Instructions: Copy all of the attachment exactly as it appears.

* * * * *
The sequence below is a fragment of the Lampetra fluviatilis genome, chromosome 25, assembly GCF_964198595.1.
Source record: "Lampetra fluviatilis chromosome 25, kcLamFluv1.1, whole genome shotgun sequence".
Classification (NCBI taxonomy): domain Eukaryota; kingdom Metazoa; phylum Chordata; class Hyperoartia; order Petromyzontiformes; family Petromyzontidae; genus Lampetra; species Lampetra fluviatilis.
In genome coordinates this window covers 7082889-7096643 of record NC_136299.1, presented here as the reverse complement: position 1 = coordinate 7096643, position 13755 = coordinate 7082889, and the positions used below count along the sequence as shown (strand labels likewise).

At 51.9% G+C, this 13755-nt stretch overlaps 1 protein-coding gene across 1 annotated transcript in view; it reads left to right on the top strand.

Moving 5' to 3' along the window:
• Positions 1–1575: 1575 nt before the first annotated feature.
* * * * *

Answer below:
The sequence below is a fragment of the Lampetra fluviatilis genome, chromosome 25, assembly GCF_964198595.1.
Source record: "Lampetra fluviatilis chromosome 25, kcLamFluv1.1, whole genome shotgun sequence".
Classification (NCBI taxonomy): domain Eukaryota; kingdom Metazoa; phylum Chordata; class Hyperoartia; order Petromyzontiformes; family Petromyzontidae; genus Lampetra; species Lampetra fluviatilis.
In genome coordinates this window covers 7082889-7096643 of record NC_136299.1, presented here as the reverse complement: position 1 = coordinate 7096643, position 13755 = coordinate 7082889, and the positions used below count along the sequence as shown (strand labels likewise).

At 51.9% G+C, this 13755-nt stretch overlaps 1 protein-coding gene across 1 annotated transcript in view; it reads left to right on the top strand.

Moving 5' to 3' along the window:
• Positions 1–1575: 1575 nt before the first annotated feature.